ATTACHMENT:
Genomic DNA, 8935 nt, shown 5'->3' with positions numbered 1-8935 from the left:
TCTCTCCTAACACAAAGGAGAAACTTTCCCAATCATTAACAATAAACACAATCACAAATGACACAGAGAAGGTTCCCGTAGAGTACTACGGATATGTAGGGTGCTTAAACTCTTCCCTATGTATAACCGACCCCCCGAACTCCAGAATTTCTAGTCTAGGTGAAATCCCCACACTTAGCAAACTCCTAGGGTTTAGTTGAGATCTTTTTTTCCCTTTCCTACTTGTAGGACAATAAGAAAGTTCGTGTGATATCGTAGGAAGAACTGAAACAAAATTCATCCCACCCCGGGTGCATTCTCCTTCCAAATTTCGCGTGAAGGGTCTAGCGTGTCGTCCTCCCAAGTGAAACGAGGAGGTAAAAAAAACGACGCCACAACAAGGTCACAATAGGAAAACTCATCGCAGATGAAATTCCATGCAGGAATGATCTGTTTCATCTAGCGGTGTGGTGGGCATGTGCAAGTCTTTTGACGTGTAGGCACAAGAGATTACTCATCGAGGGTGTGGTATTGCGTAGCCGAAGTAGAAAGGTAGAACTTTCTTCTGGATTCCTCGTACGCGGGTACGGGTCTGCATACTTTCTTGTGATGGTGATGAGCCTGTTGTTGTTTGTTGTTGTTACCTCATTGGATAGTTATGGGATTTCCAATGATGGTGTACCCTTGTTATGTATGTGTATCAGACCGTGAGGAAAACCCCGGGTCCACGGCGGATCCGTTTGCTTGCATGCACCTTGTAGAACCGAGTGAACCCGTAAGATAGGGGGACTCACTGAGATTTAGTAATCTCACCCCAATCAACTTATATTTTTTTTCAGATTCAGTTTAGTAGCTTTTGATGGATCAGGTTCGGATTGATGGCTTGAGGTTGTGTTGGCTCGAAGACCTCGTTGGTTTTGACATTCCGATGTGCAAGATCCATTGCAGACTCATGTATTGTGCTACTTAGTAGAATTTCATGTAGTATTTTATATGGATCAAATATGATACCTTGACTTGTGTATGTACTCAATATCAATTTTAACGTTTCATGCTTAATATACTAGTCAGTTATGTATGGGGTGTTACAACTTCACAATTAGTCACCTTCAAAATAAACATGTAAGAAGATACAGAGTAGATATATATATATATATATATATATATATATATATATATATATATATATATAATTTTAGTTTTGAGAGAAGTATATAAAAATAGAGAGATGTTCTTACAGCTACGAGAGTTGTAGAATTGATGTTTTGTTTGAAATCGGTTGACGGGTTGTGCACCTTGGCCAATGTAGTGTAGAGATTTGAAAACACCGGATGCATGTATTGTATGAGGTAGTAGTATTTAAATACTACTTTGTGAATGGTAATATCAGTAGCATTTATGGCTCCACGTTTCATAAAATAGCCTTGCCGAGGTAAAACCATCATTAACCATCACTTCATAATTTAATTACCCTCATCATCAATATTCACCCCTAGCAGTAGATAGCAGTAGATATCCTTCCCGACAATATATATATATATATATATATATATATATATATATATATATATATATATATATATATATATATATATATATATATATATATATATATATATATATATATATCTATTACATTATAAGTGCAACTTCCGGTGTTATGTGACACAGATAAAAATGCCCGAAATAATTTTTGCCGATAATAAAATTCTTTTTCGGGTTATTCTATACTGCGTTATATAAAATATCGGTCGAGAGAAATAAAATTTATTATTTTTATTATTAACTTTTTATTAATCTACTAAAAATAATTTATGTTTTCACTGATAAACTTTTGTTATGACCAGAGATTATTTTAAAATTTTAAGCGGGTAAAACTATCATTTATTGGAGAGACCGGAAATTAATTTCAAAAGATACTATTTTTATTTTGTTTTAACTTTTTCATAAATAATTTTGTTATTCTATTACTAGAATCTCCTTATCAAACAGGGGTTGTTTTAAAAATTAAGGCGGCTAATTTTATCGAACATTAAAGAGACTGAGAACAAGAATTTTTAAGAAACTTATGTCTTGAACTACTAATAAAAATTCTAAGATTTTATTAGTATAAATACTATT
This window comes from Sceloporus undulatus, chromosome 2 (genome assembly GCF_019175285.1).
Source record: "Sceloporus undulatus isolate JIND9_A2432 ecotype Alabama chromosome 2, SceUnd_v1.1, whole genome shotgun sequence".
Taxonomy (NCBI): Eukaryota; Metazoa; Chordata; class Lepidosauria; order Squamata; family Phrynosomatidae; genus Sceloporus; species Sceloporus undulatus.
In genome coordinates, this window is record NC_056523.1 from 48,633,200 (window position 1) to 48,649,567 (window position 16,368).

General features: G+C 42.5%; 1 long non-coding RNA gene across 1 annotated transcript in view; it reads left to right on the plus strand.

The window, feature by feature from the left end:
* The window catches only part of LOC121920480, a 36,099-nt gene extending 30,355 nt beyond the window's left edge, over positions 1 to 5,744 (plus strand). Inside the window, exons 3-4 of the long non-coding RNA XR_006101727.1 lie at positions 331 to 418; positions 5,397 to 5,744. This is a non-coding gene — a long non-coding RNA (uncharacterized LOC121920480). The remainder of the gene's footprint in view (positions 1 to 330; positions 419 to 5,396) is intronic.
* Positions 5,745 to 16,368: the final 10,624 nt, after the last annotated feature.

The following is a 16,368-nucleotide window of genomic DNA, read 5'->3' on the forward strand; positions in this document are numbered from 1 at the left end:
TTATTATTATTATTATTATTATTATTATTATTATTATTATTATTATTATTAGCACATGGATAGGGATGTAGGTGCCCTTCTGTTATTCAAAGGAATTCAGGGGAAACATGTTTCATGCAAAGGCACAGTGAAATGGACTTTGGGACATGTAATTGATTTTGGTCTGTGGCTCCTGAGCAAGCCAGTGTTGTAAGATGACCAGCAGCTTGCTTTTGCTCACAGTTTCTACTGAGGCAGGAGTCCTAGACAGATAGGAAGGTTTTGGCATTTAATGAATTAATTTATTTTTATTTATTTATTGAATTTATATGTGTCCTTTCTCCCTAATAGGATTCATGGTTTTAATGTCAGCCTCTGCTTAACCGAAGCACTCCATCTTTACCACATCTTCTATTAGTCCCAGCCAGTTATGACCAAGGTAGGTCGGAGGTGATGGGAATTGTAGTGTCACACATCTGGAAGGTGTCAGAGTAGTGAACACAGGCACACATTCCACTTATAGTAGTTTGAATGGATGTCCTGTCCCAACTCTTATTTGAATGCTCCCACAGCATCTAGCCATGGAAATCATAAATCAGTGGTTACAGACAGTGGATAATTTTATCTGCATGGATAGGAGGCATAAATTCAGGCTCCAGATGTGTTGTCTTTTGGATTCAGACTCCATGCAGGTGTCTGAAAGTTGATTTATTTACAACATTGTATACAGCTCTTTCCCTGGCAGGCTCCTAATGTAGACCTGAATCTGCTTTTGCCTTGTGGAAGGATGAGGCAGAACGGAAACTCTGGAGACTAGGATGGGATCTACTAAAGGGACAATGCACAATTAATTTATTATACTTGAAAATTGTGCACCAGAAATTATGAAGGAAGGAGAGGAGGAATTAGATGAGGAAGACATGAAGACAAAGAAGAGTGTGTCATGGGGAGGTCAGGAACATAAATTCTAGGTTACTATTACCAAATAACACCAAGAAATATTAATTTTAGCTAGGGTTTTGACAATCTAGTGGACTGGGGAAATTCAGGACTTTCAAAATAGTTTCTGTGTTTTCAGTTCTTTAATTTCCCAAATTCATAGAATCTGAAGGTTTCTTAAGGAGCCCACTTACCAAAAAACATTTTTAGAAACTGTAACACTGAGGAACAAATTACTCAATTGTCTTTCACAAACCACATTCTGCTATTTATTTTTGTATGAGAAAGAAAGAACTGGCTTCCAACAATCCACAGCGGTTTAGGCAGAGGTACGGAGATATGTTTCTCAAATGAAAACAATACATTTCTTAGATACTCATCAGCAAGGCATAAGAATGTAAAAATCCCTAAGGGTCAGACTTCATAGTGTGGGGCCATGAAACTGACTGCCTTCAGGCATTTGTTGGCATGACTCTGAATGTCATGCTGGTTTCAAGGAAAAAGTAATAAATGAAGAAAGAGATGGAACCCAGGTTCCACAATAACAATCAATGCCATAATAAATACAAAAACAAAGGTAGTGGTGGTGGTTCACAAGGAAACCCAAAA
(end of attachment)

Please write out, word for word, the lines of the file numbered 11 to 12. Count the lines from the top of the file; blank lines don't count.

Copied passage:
The following is a 16,368-nucleotide window of genomic DNA, read 5'->3' on the forward strand; positions in this document are numbered from 1 at the left end:
TTATTATTATTATTATTATTATTATTATTATTATTATTATTATTATTATTAGCACATGGATAGGGATGTAGGTGCCCTTCTGTTATTCAAAGGAATTCAGGGGAAACATGTTTCATGCAAAGGCACAGTGAAATGGACTTTGGGACATGTAATTGATTTTGGTCTGTGGCTCCTGAGCAAGCCAGTGTTGTAAGATGACCAGCAGCTTGCTTTTGCTCACAGTTTCTACTGAGGCAGGAGTCCTAGACAGATAGGAAGGTTTTGGCATTTAATGAATTAATTTATTTTTATTTATTTATTGAATTTATATGTGTCCTTTCTCCCTAATAGGATTCATGGTTTTAATGTCAGCCTCTGCTTAACCGAAGCACTCCATCTTTACCACATCTTCTATTAGTCCCAGCCAGTTATGACCAAGGTAGGTCGGAGGTGATGGGAATTGTAGTGTCACACATCTGGAAGGTGTCAGAGTAGTGAACACAGGCACACATTCCACTTATAGTAGTTTGAATGGATGTCCTGTCCCAACTCTTATTTGAATGCTCCCACAGCATCTAGCCATGGAAATCATAAATCAGTGGTTACAGACAGTGGATAATTTTATCTGCATGGATAGGAGGCATAAATTCAGGCTCCAGATGTGTTGTCTTTTGGATTCAGACTCCATGCAGGTGTCTGAAAGTTGATTTATTTACAACATTGTATACAGCTCTTTCCCTGGCAGGCTCCTAATGTAGACCTGAATCTGCTTTTGCCTTGTGGAAGGATGAGGCAGAACGGAAACTCTGGAGACTAGGATGGGATCTACTAAAGGGACAATGCACAATTAATTTATTATACTTGAAAATTGTGCACCAGAAATTATGAAGGAAGGAGAGGAGGAATTAGATGAGGAAGACATGAAGACAAAGAAGAGTGTGTCATGGGGAGGTCAGGAACATAAATTCTAGGTTACTATTACCAAATAACACCAAGAAATATTAATTTTAGCTAGGGTTTTGACAATCTAGTGGACTGGGGAAATTCAGGACTTTCAAAATAGTTTCTGTGTTTTCAGTTCTTTAATTTCCCAAATTCATAGAATCTGAAGGTTTCTTAAGGAGCCCACTTACCAAAAAACATTTTTAGAAACTGTAACACTGAGGAACAAATTACTCAATTGTCTTTCACAAACCACATTCTGCTATTTATTTTTGTATGAGAAAGAAAGAACTGGCTTCCAACAATCCACAGCGGTTTAGGCAGAGGTACGGAGATATGTTTCTCAAATGAAAACAATACATTTCTTAGATACTCATCAGCAAGGCATAAGAATGTAAAAATCCCTAAGGGTCAGACTTCATAGTGTGGGGCCATGAAACTGACTGCCTTCAGGCATTTGTTGGCATGACTCTGAATGTCATGCTGGTTTCAAGGAAAAAGTAATAAATGAAGAAAGAGATGGAACCCAGGTTCCACAATAACAATCAATGCCATAATAAATACAAAAACAAAGGTAGTGGTGGTGGTTCACAAGGAAACCCAAAA